Galesburg Register-Mail from Galesburg, Illinois on July 19, 1963 · Page 9
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Galesburg Register-Mail from Galesburg, Illinois · Page 9

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Galesburg, Illinois
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Friday, July 19, 1963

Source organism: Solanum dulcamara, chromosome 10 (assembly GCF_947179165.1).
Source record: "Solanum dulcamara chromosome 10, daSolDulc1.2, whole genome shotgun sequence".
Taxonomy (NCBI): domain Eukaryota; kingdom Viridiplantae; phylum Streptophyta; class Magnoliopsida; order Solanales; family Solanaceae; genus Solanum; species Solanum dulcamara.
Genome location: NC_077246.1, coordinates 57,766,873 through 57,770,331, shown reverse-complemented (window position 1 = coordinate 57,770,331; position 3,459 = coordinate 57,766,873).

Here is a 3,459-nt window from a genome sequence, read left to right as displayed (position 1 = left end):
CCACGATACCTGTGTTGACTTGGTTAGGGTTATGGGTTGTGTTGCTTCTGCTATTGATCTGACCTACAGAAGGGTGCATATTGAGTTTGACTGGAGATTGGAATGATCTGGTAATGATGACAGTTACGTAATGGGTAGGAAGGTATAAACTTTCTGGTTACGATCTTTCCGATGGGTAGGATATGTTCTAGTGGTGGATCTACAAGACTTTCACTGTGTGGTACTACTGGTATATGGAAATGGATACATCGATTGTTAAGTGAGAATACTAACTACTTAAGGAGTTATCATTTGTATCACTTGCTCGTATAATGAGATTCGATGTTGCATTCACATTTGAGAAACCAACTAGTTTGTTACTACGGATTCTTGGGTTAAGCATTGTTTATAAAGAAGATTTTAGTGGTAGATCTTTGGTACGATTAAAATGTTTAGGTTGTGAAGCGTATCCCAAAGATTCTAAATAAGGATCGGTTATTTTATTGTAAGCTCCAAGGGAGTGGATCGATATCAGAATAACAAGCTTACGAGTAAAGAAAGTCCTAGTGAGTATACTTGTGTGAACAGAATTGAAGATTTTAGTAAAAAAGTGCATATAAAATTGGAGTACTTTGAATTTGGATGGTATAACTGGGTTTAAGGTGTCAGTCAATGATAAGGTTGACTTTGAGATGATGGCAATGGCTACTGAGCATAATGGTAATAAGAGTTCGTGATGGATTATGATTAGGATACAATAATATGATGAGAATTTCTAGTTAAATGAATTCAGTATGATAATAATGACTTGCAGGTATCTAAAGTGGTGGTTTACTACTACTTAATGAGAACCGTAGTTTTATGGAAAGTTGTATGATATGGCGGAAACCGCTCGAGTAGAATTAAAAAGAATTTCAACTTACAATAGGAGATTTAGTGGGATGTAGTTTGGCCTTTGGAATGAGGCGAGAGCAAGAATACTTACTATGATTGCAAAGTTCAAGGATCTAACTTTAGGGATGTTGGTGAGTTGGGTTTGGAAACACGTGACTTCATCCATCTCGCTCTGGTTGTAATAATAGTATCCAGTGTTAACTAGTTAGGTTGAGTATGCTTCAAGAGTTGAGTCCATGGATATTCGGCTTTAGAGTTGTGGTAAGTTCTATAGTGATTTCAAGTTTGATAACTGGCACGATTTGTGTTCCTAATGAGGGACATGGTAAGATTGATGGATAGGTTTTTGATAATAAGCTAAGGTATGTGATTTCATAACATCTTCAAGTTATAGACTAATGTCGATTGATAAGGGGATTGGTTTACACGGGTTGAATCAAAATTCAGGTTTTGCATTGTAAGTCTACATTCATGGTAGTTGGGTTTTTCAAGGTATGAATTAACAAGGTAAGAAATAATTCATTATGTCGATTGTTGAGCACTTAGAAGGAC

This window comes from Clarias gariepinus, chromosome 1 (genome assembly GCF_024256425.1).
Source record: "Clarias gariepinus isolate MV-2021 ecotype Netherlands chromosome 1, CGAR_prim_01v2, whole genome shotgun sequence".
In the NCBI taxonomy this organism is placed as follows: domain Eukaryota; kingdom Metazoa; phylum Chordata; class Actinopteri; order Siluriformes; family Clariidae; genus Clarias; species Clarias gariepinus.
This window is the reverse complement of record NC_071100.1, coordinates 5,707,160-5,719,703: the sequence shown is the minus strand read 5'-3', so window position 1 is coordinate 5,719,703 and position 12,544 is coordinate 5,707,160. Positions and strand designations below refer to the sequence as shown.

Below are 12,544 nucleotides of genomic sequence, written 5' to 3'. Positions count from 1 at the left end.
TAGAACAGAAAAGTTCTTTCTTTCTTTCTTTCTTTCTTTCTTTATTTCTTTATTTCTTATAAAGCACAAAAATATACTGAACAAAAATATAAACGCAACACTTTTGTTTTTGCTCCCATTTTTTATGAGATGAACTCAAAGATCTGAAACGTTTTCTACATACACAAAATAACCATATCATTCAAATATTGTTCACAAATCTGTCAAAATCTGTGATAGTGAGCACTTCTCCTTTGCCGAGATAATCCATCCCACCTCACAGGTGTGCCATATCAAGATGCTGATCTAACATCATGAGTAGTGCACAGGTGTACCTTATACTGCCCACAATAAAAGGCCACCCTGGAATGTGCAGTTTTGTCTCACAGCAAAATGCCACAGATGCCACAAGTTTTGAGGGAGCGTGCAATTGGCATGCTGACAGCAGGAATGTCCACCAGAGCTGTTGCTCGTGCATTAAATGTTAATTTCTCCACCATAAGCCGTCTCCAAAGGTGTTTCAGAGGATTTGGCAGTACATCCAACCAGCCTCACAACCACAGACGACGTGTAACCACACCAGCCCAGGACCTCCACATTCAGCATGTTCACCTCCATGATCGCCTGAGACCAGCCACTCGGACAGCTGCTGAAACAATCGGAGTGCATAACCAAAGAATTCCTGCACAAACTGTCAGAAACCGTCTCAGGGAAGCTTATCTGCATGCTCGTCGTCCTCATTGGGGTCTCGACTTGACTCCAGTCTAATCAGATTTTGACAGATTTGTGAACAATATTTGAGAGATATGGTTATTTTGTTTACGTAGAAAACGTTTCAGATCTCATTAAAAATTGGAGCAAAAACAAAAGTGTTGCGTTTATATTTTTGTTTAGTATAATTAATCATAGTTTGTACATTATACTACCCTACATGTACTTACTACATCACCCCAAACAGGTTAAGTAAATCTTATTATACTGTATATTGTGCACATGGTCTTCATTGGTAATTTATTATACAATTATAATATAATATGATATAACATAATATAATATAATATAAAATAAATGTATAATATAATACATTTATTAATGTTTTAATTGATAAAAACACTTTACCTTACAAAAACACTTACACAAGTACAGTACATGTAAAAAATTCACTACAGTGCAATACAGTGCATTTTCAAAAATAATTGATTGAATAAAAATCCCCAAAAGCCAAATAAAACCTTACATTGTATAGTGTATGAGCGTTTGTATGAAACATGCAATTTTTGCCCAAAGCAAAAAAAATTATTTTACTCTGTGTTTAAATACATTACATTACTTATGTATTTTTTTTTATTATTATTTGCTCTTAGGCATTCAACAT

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Dahinda Calvary Dibit - Stan Wheaton, pastor. Bible school at 0:30. Worship at 10 :45 a .m. Evening service at 7:30. Midweek prayer and Bible study at 7:30 p.m. Teen meeting Sunday at 8:30 p.m. Kfloxvllle Good Samaritan Nur». trig Home - Sabbath school Saturday at 0:30. Worship at ll a.m. Wednesday, prayer service at 7:.?o. Friday, Bible study with pictures at 7:30 p.m. East Galesburg Community Chapel — Raymond Marquith, pastor. Sunday school at 10. Worship at 11 a .m. Evening service at 7:30. Wednesday, prayer serv- ico at 7:30. Mention Bible — Prank Beaty, pastor, Sunday school at 10. Worship at 11 a.m. Youth at 6:30 p.m. Evening service 7:30 p.m. •Youth fellowship Tuesday night at 7:30. Wednesday, prayer meeting at 8 p.m. Williamsficld Methodist — Phillip Snyder. Sunday school at 9:45. Worship at 10:50 a.m. Dahinda Methodist — Worship at 9:15. Church school at 10:30 a .m. Yates City Methodist — Wayne S. Nordstrom, pastor. Sunday school at 9:15; worship at 10:30 a .m. Brimfield Methodist — Wayne S. Nordstrom, pastor. Worship at 9; Sunday school at 10 a.m. Alexis St. Theresa — Rev. Joseph Nickerson, pastor. Masses Sunday at 7 and 11 a.m. Daily Mass at 7:15 a .m. Confessions Saturday from 7:30 to 8:15 p.m. and on Sunday before Mass at 7 a.m. Wataga St. Aloysius — Joseph S. Nickerson, pastor. Mass Sunday at 9 a.m. Confessions before Mass. Stronghurst Methodist — Irving H. Kenyon, pastor. Regular services Sunday morning. The Henderson County worship service will be held at the Stronghurst High School gym at 7:30 starting with a concert presented by, the Media High School band. Stronghurst Bethel Lutheran- Stanley S. Johnson, pastor. Regular services Sunday morning. At 6:30 p.m. the Luther League will meet at the church. At 7:30 the annual county-wide worship service sponsored by the Henderson County Ministerial Association will be held at Stronghurst High School. Dr. Donald Bautz, executive director of the Council of Churches of Scott and Rock Island counties will be the speaker. Tuesday, Sarah Unit members will meet at the home of Mrs. Howard Johnson- with the Bible study by Mrs. Stanley Johnson. Stronghurst Christian — Ray Rasar, minister. Regular services Sunday morning. At 2:30 p.m. there will be registration for high school students who plan to attend camp. , Outdoor service at the High School at 8 p.m. Wednesday at 8 p.m. evening missionary meeting will be held at the Matilda Wilson home in Mediapolis, Iowa. Kirkwood Westminster United Presbyterian — Beginning Sunday, worship will be held at 8:30. Church school at 9:30 and a second worship service at 10:30 a.m. Thursday, ice cream social at the church beginning at 5:30 p.m. Prairie City MetMfit - E. L. Dunavin, pastor. Worship at 10. Sunday school at 11 a.m. WSCS # at the church Friday at 2 p.m. Itlo Presbyterian — No church school. Worship at 10 a.m. Former pastor of the church, Rev. Henry Stenner, will speak. A potluck dinner at the church at noon. Center Prairie Church — Phillip Snyder, pastor. Worship at 8:45. Sunday school at 0:30 a.m. Coldbrook Christian — Church school at 10. Worship and communion at U a.m. Guest minister will be Rev. Fey Willey. Ontario Congregational — E. D. Lyon, pastor. Worship at 9:30 with youth In charge. Sunday school at 10:30 a .m. Youth at 6:30 p.m. Wataga Congregational — E. D. Lyon, pastor. Sunday school at 10. Worship at 11 a.m. with the youth in charge. Woodhull Bethany Lutheran — E. M. Lorimer, pastor. Church school at 9. Worship at 10 a.m. July 21-28, camp week for girls at Alpine Camp. Woodhull girls attending will be Dobbie Allison, Sharon Lundeen, Patrice McKey, Becky Nelson', Teresa Rehn. Transportation will be provided by Mr. and Mrs. Forrest McKey and Mr. and Mrs. Kenneth Rehn. July 27 at 7 p.m. there will be an ice cream social at the drug store. • New Windsor Calvary Lutheran —Sunday school at 9:15. Worship at 10:30 a.m. New Windsor United Presbyterian —Church school at 9:45. Worship at 11 a.m. Rev. Robert Lee of McCormick Seminary in Chicago will conduct the service. Wednesday, Faith Guild at 2 p. m. at the home of Mrs. Carl Johnson. Thursday Grace Guild at'the home of Mrs. Arthur Samuels at 2 p.m. Wednesday, church school staff at 8 p.m. North Henderson Zion Lutheran —Roy W. Johnson, pastor. Worship at 9:30. Sermon will be "The Gospel Law of Love." Sunday school at 10:30 a.m. Luther League picnic at 6:30 p.m. at Lake Storey. Henderson Grove Messiah Lu theran— Roy W. Johnson, pastor. Sunday school at 10. Worship at 11 a.m. Sermon, "The Gospel Law of Love." Luther League picnic at 6:30 p.m. at Lake Storey. Friday, Luther League executive committee at 8 p.m. at the home of Miss Rosalie Nelson. Orange Chapel Methodist— Clarence Burnett, pastor. Church school at 9. Worship at 10 a .m. Douglas Methodist — Clarence Burnett, pastor. Worship at 9. Church school at 9:45 a .m. Maquon Methodist — Clarence Burnett, pastor. Church school at 10. Worship at 11 a.m. Commission on education July 22 at 7:30 p.m. July 24, prayer circle at 9:30 a.m. Ice cream and cake social at Maquon park. Smithshirc Methodist — James II. Pusey, pastor. Worship at 8:45. Sunday school at 9:30 a.m. Avon Federated—David P. Ransom, pastor. Worship and church school combined at 9:30 a.m. Sermon will be "Gimme." Clayberg Sewing Circle will meet Friday. 1 at 10:30 a .m. Sermon will be "Our Father." MYF at the church at 5:30 p.m. Tuesday, Jean Woltord and Mildred Taylor circles wilt meet at Lake Storey. Thursday, Mary and Martha Society at 2 p.m. Alton* Immafiucl Lntheran — A. J. Tet*laff, pastor. Church school at 9:30. Worship at 10:30 a.m. Paul M. Youngdahl will preach. Luther League swlmmmg party at Lake Crescent at 4 p.m. Wednesday, LCW organization meeting at 2:30 p.m. Program will be "The Post Christian Era." Martyrdom Calls Attention To Ancient Asian Religion By LOUIS CAS8ELS Buddhism of other countries wor- Uniterf Press International ships Gautama -as a divine sav- By burning himself to death, a' ior, and admits a whole pantheon Gofesburg Red(ster«Mo i I (Safesburg, Friday, juty \9> 196&'..9. Buddhist monk In Viet Nam has darwn worldwide attention to a revival of fervor in one of the ancient religions of Asia. Buddhism, which comes in nl- of other qods Like Christianity, popular or "Mnhayana" Buddhism places great emphasis on compassion and human brotherhood. Room Greenbunh Chrintian — Dan Camp, pastor. Bible school at 10. Worship at 11 a.m. Senior youth at 6:30 p.m. Evening services at 7:30. Midweek services Thursday at 8 p.m. Bible study and prayer meeting, and junior youth at the same hour. Grccnhush Primitive Baptist — Elder Orvel Prior will speak. Services are held the fourth Sunday in the month in the church in Greenbush beginning at 10:30 a.m. Lunch will be served at noon and services again at 1:30 p.m. Swan Creek Gospel Center.— Edith Swope, pastor. Sunday school at 10. Worship at 11 a.m. Christ Ambassadors at 7:15 p.m. Evening worship at 7:45 p .m. Bible study Tuesday at 7:30 p.m. Swan Creek Methodist— R. G. Marks, pastor. Worship at 9. Sunday school at 10 a.m. Victoria Methodist — Kenneth Young, pastor. Sunday school at 9:45. Worship at 11 a.m. Sermon will be "The Hinges of Destiny." Senior MYF at 7:30 p.m. Intermediate MYF Monday at 1?30 p.m. Bible class Friday at 2 p.m. Maxcy Chapel Methodist—Kenneth Young, pastor. Worship at 9:30. Sermon will be "The Hinges of Destiny." Sunday school at 10:30 a.m. MYF Tuesday at 7:30 p.m. Walnut Grove Methodist — E. L. Dunavin, pastor. Worship at 9. Sunday school at 10 a.m. Busy Bee class at the church Friday at 8 p.m. Prairie City Presbyterian — E. L. Dunavin, pastor. Sunday school at 9:30. Worship at 11 a.m. Illinois Synod school for Presbyterians will bo held July 21-27 at Monmouth, Wednesday, advisory council at the church at 8 p.m. Phone 342-5151 PRESCRIPTIONS IN 4AU$»Vt0 HAWTHORN* Altona Presbyterian—H. Douglas Fowler, pastor. Worship at 11. Guest speaker will be Rev. Charles R. Atherton of Rock Island. Sermon will be "That Old Time Religion-Will It Do?" Oneida Presbyterian—H. Douglas Fowler, pastor. Worship at 9:30. Guest will be Rev. Charles R. Atherton of Rock Island. Sermon will be "That Old Time Religion-Will It Do?" North Henderson Methodist- William A. Palmer, pastor. Church school at 9:30. Worship Bishop Hill Couple Return From West BISHOP HILL—Mr. and Mrs. Kenneth Wexell of Bishop Hill and Mr. and Mrs. Don Grier of Cambridge returned Tuesday from a business trip to Anton, Colo. They visited Saturday and Sunday with Mr. and Mrs. Howard Crowe in Denver. Mr. and Mrs. Robert Wexell of Cambridge stayed at the Kenneth Wexell home while they were away. Mr.' and Mrs. Ed Wilson of Kenyon, Minn., visited recently in the home of Mr. and Mrs. M. A. Copeland. Mrs. Betsy Johnson, who had been a patient at Galesburg Cottage Hospital because of a leg fracture, returned Saturday to the home of her son-in-law and daughter, Mr. and Mrs. Charles Johnson. Carl S. Johnson of Oneida, formerly of Bishop Hill, entered Cottage Hospital July 11 for surgery. Mr. and Mrs. Claude Moore and family of Belvidere moved into the Wylie Ericson house Saturday. Moore is employed at the Dixline in Galva. Miss Myra Hallman of Coralville, Iowa, visited in the home of Mr. and Mrs. Rudolph Johnson Sunday, Mr. and Mrs. Vernon Wilson-of Rock Island were also their guests. Richard and Russell Atkinson have returned after spending the week in Detroit, Mich., visiting relatives and friends. Mrs. Esther Tarleton returned to her home here with them, having spent the past seven weeks visiting in Detroit. Miss Delores Anderson of Winnetka arrived July 11 to visit her parents, Mr. and Mrs. Harold Anderson. Mr. and Mrs. William Dowell, Vicki and Gregory, spent three days visiting in the home of Mr. and Mrs. James Gilson and daughter of Chicago. They also visited several points of interest in the city. Mrs. Gilson is the former Joyce Murnen of Galva. Arrange hot cooked fresh asparagus stalks on a serving plate and pour over the accompanying sauce, but not on the tips. most as many varieties as Chris-' has been made for prayer and FREE Merchandise SALE The most sensational event in our 10 year history, HAVE YOU READ THE RULES IN OUR WINDOW? All Mtrchondii* Rtductd 20% to 50% Cjambeii'$ ^Fjapie Shop 419 Eoft Main Strttt wmmmmmmmmm&mmaamammmmm tlanity, now has about 150 mil Hon followers in Japan, Korea, China, Mongolia. Tibet, Ceylon, Burma, Thailand, Laos, Cambodia and Viet Nam. One of its varieties, called Zen, has attracted a small but articulate following among western intellectuals. Twenty years ago, students of world religions were calling bbud- dhism a moribund faith. But as a traditional religion of the East, It has received a powerful stimulus from the wave of nationalist feeling that has swept over Asian countries since World War II. Its come-back as a popular religion is dramatized by the current controversy in Viet Nam, where Buddhists are bitterly protesting against alleged persecution by the government of President Ngo Dinh Diem, a Roman Catholic. Buddhism is sometimes called "Hindu Protestantism." It originated in India 2,500 years ago as a protest or reform movement within Hinduism. Founded By Prince Its founder was an enormously wealthy Indian prince, Sid- dliartha Guatama, who was born about 560 B.C. in a northern province about 100 miles from Bernares. Legend says that Gautama had three palaces and 40.000 dancing girls to keep him amused. But he learned early in happiness. When he was about 29 years old, he abandoned his sumptuous life as a prince and went into the forest, dressed in rags, to seek enlightenment in the solitary life of a Hindu ascetic. No one ever practiced mortification of the flesh with greater dedication than Guatama. He fasted (eating one bean a day) un|jl his spine could be seen through his shrunken tomach. But he found no answer to his questions about life, and concluded that extreme asceticism was no better than luxury as a pathway to happiness. After six years of futile searching, Guatama seated himself one evening beneath the shade of a fig tree near the village of Gaya in northeast India. He vowed that he would sit right there until he saw the light. According to Buddhist scriptures, he remained for 49 days. He emerged from this experience as the Buddha, or "the enlightened one." For the next 45 years, he walked from one Indian village to another, sharing his new insights with all who would listen, and founding an order of monks to practice his preccepts and pass on his message. Comprise A Philosophy Buddha's original teachings constitute a philosophy of life rather than a religion. He taught that human life is characterized by suffering, and the basic cause of suffering is "tanha," a word which if often translated as "desire" but which actually connotes selfish craving, the tendency in | every person to seek his own private happiness. ! To break free from slavery to "tanha," Buddha said men must follow "the eightfold path" of right knowledge, right aspiration, right speech, right behavior, right occupation, right effort, right thinking and right absorption. Under each of these eight headings, he laid down rules for rigorous self-discipline. Buddhists were forbidden to lie, steal or kill any living creature, including animals •and insects. They were allowed to eat only what they could beg, and then just enough to keep the body alive and functioning. Alcoholic beverages and sex relations were strictly forbidden. Buddha said this monastic, way of life, if earnestly practiced, would eventually lead to "nirvana." Exactly what he meant by tliis much-abused term is hard to determine from his authenticated sayings. At times, he seerns to think of nirvana as a state of nothingness, a final blotting out of human individuality (and hence of the selfish cravings which cause suffering.) At other points, he speaks of nirvana in terms comparable to those which a Christian mystic might use to describe ecstatic union with God. preserved By Monks Today the austere philosophy of Buddha is preserved primarily by the so-called "Theravada" monks of Burma, Ceylon, Thailand and Cambo <5fr. The popular ril.ual, nnd salvation is something man receives by divine grace, rather than something he must earn by rigorous self-denial. Laymen as well as monks can hone to reach nirvana, which In Mahayana Buddhism sounds rather like a primitive Christian version ol heaven. Zen is a special case. It developed in China in the fith Century A.D., ,and by the 12th Century had reached Japan, where it took root and still flowers. The heart of Zen is the conviction that real truth can never be expressed or understood in verbal formulae, but can only be directly experienced through a flash of intuition or enlightenment called "satori." To drive home the futility of reason as a road to truth, Zen masters require their disciriles to spend endless hours working on "koans" or nonsense problems to which there is no rational solution. Anniversary Is Observed At Gerlaw GERLAW—Mr. and Mrs. James Darrah were hosts at an anniversary dinner Sunday in their home in honor of her parents, Mr. and Mrs. Harlan Terpening, and also for her cousin Miss Julie Esters of Biggsville on her birthday. Decorated birthday cakes were featured at dessert time and gifts presented to each honored guest. Present for the affair were Mr. and Mrs. Orba Esters, Mrs. Minnie McCartney, Mr. and Mrs. Orvilte Goedeke, Mr. and Mrs. Chester Esters and Larry, Mr. and Mrs. James Esters, Mr. and Mrs. Simeon Esters, Julie and Danny, Sherri and Shelli Darrah and Miss Sandra Terpening. Mrs. Terpening was honored guest at birthday dinner July 10 at the home of Rev. and Mrs. H. D. Finley of Monmouth. A gift was presented to Mrs. Terpening. Mr. Terpening and Sandra also were present. Mrs. Dale Ryner was hostess for a birthday party July 12 for Mrs. Terpening. Other guests were Mrs. James Hartzell and Mrs. Neil McCrery. Gifts were presented the honoree. Gerlaw Briefs Tommy Watson of Little York and George Thatcher Haynes II and Sue Haynes spent last week with their grandparents, Mr. and Mrs. Thatcher Haynes. Mrs. Elmer Bergren of Monmouth and granddaughter Cynthia Bloye of California spent last week in the home of Mr. and Mrs. Hugh Winbigler. Motoring to Matherville last Sunday where their boys played ball on the Alexis team, were Mr. and Mrs. Dick Hart, Dave and Joe and Mr. and Mrs. Ray Jensen, Ronnie, Greg and Susan. The volunteer group of the Gerlaw Cliristian Church July 10 went to the Galesburg Research Hospital, where they entertain a ward. Tins week the Snip and Stir Girls 4 -H Club went to the hospital and provided the entertainment and refreshments. Accompanying the girls were Mesdames Cecelia Hartzell, Doris Haynes, Janie Carson, Mary Alice Armstrong, Mary Trinkle and Alice Edwards. Mr. and Mrs, Lloyd Winbigler called on Mrs. Wes Flesher and Mrs. Paul Carson at Monmouth Hospital Sunday. Dinner guests July 12 of Mr. and Mrs. John Michael of Joy were Mr. and Mrs. Earl Ryner and Gary of Gerlaw and Mrs. Dorothy Bird, Leslie and Tommy of Denver, Colo. Mr. and Mrs. Orus Bird of Galesburg called on Mr. and Mrs.. Frank Hood last week. Tuesday callers in their home were Mr. and Mrs. Frank Hood Jr. of Seaton. Miss Barbara Jo McMaster of Racine, Wis. spent three days with her aunt and family, the Lloyd Winbiglers. Guest Speaker Sunday L A Presbyterian woman leader, who was Invited by President Kennedy to a White House Conference on current racial issues last week, will speak at the Fffst United Presbyterian Church Sunday morning at 9 o'clock. She is Miss Emily V. Gibbes, secretary of the Women's Department of the Board of Christian Education in the United Presbyterian Church in the U.S.A. at Philadelphia. Her leadership has been extended to many foreign countries also. In 195.3 she traveled around the world, participating in leadership training among women in 15 countries. She spent three months as leader of the Women's International Fellowship Team in India, Pakistan and Thailand sponsored by the Board of Foreign Missions of the United Presbyterian Church U.S.A. The team met and worked with thousands of women at Presbyterian Mission stations in these countries. Miss Gibbes was eastern area secretary in the Women's Department for Vh years, and previous to that she served as field director for the Board of Christian Education in the metropolitan New York area. She is a graduate of Hunter College in New York, also holds an M.A. degree in Religious Education from New York University and has studied at the New York School of Social Work in New York City. She is a member of Kappa Delta Pi honorary society in education. Miss Gibbes is in the midwest area as a leader for the Presbyterian Illinois Synod Leadership School being held at Monmouth College this week. Henderson Co, Worship Services Fixed Sunday STRONGHURST - The annual worship service of the churches of Henderson County will be held Sunday evening at 8 p.m. in the high school gymnasium at Stronghurst. Guest speaker will be Dr. Donald Bautz, executive director of the Council of Churches of Scott and Rock Island counties. The service will be preceded at 7:30 by a concert presented by an 80- piece band from Media High School. This service is held each" year in connection with the annual Henderson County 4-H show. Dahinda WSCS Slates Project DAHINDA—Plans for a clothing, food and miscellaneous sale were formulated when the WSCS met at Dahinda Methodist Church Tuesday. The sale will be held in the church basement July 25 beginning at 9:30 a.m. The committee in charge of planning the lunch includes Thelma Folger, chair man; Bertha Gibson, Ruth Moore, Mildred West, and Kathryn Cheer- ington. The lesson was presented by Verna Palmer assisted, by Mary Collopy, Meta Collopy and Doris Gale. Now You Know By United Press International Metal cooking implements were so highly prized in ancient Greece that copper pots were presented as awards at the Olympic games, according to Collier's Encyclopedia. READ THE CLASSIFIEDS! Alpha Society Pays Pledge ALPHA — Baptist Woman's Society met Tuesday at the home of Mrs. Claris Delong with Mrs. Stella Carlson assisting hostess. The meeting was in charge of the new president, Mrs. Louis Browning. A report on the house party held recently at Jacksonville was given by Mrs. R. G. Bohman, Miss Margaret Bohman and Mrs. Nyle McCurdy. It was voted to pay the semi-annual pledge to the Central Baptist Children's Home. The program on the topic "How Christian Can I Be," was led by Mrs. Bohman, assisted by Mrs. Reuben Jones, Mrs. Nyle McCurdy, Mrs. Vern Plunkett, Mrs. Harvey Preston and Mrs. Browning. The climbing perch, strange fish of Asia and Africa, travels considerable distances overland to find a new place to live. If you leave the casing on bologna slices, they'll curl when you heat them in a skillet in a little butter. You can fill the bologna cups any way you. like — with a little thick cheese sauce, scrambled eggs or creamed vegetables. The cups won't hold very much so you can sometimes use up odds and ends of food this way and have an attractive dish. FUTURE BRIDES Be sure to see the China and Crystal and register in our "Bridal Book." Yon Receive A Fret Gilt To* THE GIFT SHOP 149 EAST MAIN $42-141? WEBERS Miss Emily V. Gibbes Williams field Bible School Announced WILLIAMSFIELD - Vacation Bible school will open Monday at the local Methodist Church, closing with a program Friday evening, July 26. Classes will be held from 1:30 p.m. until 4 :30. Gerry and Bobby German from Shreeveport, La., who had been visiting their grandmother, Mrs. Lois German and other Williamsfield relatives, went Friday to spend the latter part of their vacation with Ogle relatives in Augusta. Mr. and Mrs. Harley Benjamin Sunday called on Mrs. Leatha Egbert at her home in LaFayette and report her making recovery from her recent illness. Also visiting in the home that day were the latter's sister, Mrs. Adelaide Carrigan of Peoria. Mr. and Mrs. Larry R. Miller of Danville were Saturday and Sunday dinner guests in the home of Mr. and Mrs. Frank Walker and Jack, spending Saturday night with-the former's father, Robert Miller, Galesburg Route 2. The Danville couple came to attend the Pierson-Potts wedding Sunday at Williamsfield Methodist Church. Miller and Potts were fraternity brothers while attending Western Illinois University at Macombi Entertained Wednesday in the home of Mr. and Mrs. Ray M. Rice were Mrs. Mary Johnston, Victoria and her house guests, Mr. and Mrs. Kenneth Bowman of Clearview, Pa., and Mr. and Mrs. Gary Layton, Breezwood, Pa. Mrs. Harold K. Doubet is on a 30-day NEA-sponsored European tour. Ira R. Ensley left Monday for the Santa Fe Hospital in Topeka, Kan., going for a complete checkup and treatment. Randy and John Sollenberger left Saturday for a month's visit in Ratcliff, Ky. with their brother-in-law and sister, Pfc. and Mrs. Charles R. Savage. Miss Anne Brady of Elmhurst came Sunday to be summer house guest of Miss Mary Bronny. The girls will be roommates for their junior and senior years at school. Miss Faith Johnston left Monday for her home in Eugene, Ore., after a visit with local relatives. Miss Johnston is a member of the faculty of University of Oregon, teaching clothing fabrics, Mrs. Florence Renwick has returned from Evansville, Ind. after a month spent in the home of her daughter t Mrs. Harry Tillman and family. Jews May Ndt Ignore Jesus In Future By GEORGE W. CORNBLt Associated Ptm licllglrtn Writer History's most Influential Jew, Jesus, traditionally has been Ignored in the annals of Judaism, but a noted Jewish scholar predicts future works'will include reference to the ancient Galilean. Not a divinity because man, as Christians regard Him, but as a wise and inspiring teacher. Dr. Harry A. Wolfson, professor of Hebrew literature and philosophy emeritus at Harvard University, says fuller restoration- of Jewish literary treasures doubtlessly 'will include among them the sermons and parables of Jesus." He adds that "it is not as a returning hero" that Jesus will be restored, and not as a beautified saint nor as an "individual to be worshiped .and exalted above others," but as one of the "wise, of blessed memory, who express the national genius of the people." Dr. Wolfson makes his forecast in a final, memorial issue of "The Menorah Journal," published in honor of its late editor, Henry Hurwitz. "The Jewish reclamation of Jesu- will not be brought about by efforts of evangelical piety on the part of some Jews, or by a sentimental yearning for what we haven't got," he says. "It will come about as a result of a wider and more comprehensive conception of the scope of Jewish learning and Jewish literature and of a general restoration of our lost literary treasures." Noting that Jesus has been "better known among non-Jews than among Jews" because of historical circumstances, Dr. Wolfson says Judaism nonetheless has absorbed much Christian influence. "A century of infiltration of Christian ideas into our life through all the agencies of education has robbed many of us of our essential Jewish character," he says. "In everything that guides our life and determines our views thereof, we have become Christianized, for we have somehow accepted Christ if not in the theological sense of a Savior at least in the historical sense of a civil- izer." As for the traditional Jewish position on Jesus, Dr. Wolfson says "Jesus is 'not a rejected prophet; at best He is a rejected sage. "The Jews did not put a limit to the books of the Bible in order to keep Jesus out; Jesus simply happened to come at a time when that body of literature, in the opinion of the authorities of the time, was practically closed." Meet After 50 Year§ ELLISVILLE — Mr. and Mrs. Merle Trout of Darwin, Iowa, visited his cousins Mr. and Mrs. Oliver Bailey of Ellisville, recently, the first time they had seen each other in 50 years. READ THE WANT ADS! K New for young bed-timers is lingerie which the manufacturer said Was for the "tonsillectomy set." Batiste pajamas and gown in sizes two to 14 from Green Bros., Dallas, come with high- button collar and long sleeves. Good cover-up, said the maker, for the child hospitalized for, say, a tonsillectomy, or for sleeping in air-conditioned bedrooms. " ALESBURG " USSooi 85 a BROW 342-1171 # COOKING # WATER HEATING • HOMI HEATING 45 5. PRAIRIE ST. Report it to your insurance company promptly. A good insurance policy is your assurance at quality material and workmanship when you have a claim. Vou should insist that your local dealer or glass shop make your auto glass replacements,